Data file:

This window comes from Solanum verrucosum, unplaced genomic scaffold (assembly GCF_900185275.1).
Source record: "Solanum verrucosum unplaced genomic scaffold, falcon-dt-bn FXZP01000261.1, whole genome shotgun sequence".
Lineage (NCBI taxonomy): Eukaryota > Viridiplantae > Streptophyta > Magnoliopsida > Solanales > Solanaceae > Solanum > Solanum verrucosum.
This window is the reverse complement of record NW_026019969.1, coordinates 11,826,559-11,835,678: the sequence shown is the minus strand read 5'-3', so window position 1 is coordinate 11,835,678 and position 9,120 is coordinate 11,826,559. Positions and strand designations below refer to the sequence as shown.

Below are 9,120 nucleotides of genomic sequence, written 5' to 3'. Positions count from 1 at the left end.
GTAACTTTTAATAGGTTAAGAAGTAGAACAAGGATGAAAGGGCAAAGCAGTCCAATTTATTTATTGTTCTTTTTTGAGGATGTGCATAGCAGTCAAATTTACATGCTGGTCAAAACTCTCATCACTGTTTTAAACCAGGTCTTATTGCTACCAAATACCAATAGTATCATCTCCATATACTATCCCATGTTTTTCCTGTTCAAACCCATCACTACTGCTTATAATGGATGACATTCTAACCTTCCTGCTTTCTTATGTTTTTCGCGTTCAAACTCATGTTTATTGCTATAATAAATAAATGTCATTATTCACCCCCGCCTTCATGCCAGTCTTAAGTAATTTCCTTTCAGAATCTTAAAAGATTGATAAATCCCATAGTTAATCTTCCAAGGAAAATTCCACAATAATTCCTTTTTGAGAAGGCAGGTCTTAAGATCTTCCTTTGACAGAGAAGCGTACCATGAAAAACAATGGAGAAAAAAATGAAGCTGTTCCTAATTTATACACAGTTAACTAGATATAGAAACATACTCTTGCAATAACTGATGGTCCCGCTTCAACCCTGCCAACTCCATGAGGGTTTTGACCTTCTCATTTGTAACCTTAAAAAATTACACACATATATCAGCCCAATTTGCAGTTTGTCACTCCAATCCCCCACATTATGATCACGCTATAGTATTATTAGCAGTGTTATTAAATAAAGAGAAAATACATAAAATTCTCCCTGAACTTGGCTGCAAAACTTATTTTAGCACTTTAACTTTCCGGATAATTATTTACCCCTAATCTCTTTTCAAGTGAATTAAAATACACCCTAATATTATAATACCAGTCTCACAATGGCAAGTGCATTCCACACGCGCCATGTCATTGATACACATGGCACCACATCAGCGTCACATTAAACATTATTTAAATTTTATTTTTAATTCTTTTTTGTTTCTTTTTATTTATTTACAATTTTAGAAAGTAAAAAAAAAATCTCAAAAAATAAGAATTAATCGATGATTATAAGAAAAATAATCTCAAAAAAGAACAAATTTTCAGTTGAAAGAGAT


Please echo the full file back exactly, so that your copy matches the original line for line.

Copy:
This window comes from Solanum verrucosum, unplaced genomic scaffold (assembly GCF_900185275.1).
Source record: "Solanum verrucosum unplaced genomic scaffold, falcon-dt-bn FXZP01000261.1, whole genome shotgun sequence".
Lineage (NCBI taxonomy): Eukaryota > Viridiplantae > Streptophyta > Magnoliopsida > Solanales > Solanaceae > Solanum > Solanum verrucosum.
This window is the reverse complement of record NW_026019969.1, coordinates 11,826,559-11,835,678: the sequence shown is the minus strand read 5'-3', so window position 1 is coordinate 11,835,678 and position 9,120 is coordinate 11,826,559. Positions and strand designations below refer to the sequence as shown.

Below are 9,120 nucleotides of genomic sequence, written 5' to 3'. Positions count from 1 at the left end.
GTAACTTTTAATAGGTTAAGAAGTAGAACAAGGATGAAAGGGCAAAGCAGTCCAATTTATTTATTGTTCTTTTTTGAGGATGTGCATAGCAGTCAAATTTACATGCTGGTCAAAACTCTCATCACTGTTTTAAACCAGGTCTTATTGCTACCAAATACCAATAGTATCATCTCCATATACTATCCCATGTTTTTCCTGTTCAAACCCATCACTACTGCTTATAATGGATGACATTCTAACCTTCCTGCTTTCTTATGTTTTTCGCGTTCAAACTCATGTTTATTGCTATAATAAATAAATGTCATTATTCACCCCCGCCTTCATGCCAGTCTTAAGTAATTTCCTTTCAGAATCTTAAAAGATTGATAAATCCCATAGTTAATCTTCCAAGGAAAATTCCACAATAATTCCTTTTTGAGAAGGCAGGTCTTAAGATCTTCCTTTGACAGAGAAGCGTACCATGAAAAACAATGGAGAAAAAAATGAAGCTGTTCCTAATTTATACACAGTTAACTAGATATAGAAACATACTCTTGCAATAACTGATGGTCCCGCTTCAACCCTGCCAACTCCATGAGGGTTTTGACCTTCTCATTTGTAACCTTAAAAAATTACACACATATATCAGCCCAATTTGCAGTTTGTCACTCCAATCCCCCACATTATGATCACGCTATAGTATTATTAGCAGTGTTATTAAATAAAGAGAAAATACATAAAATTCTCCCTGAACTTGGCTGCAAAACTTATTTTAGCACTTTAACTTTCCGGATAATTATTTACCCCTAATCTCTTTTCAAGTGAATTAAAATACACCCTAATATTATAATACCAGTCTCACAATGGCAAGTGCATTCCACACGCGCCATGTCATTGATACACATGGCACCACATCAGCGTCACATTAAACATTATTTAAATTTTATTTTTAATTCTTTTTTGTTTCTTTTTATTTATTTACAATTTTAGAAAGTAAAAAAAAAATCTCAAAAAATAAGAATTAATCGATGATTATAAGAAAAATAATCTCAAAAAAGAACAAATTTTCAGTTGAAAGAGAT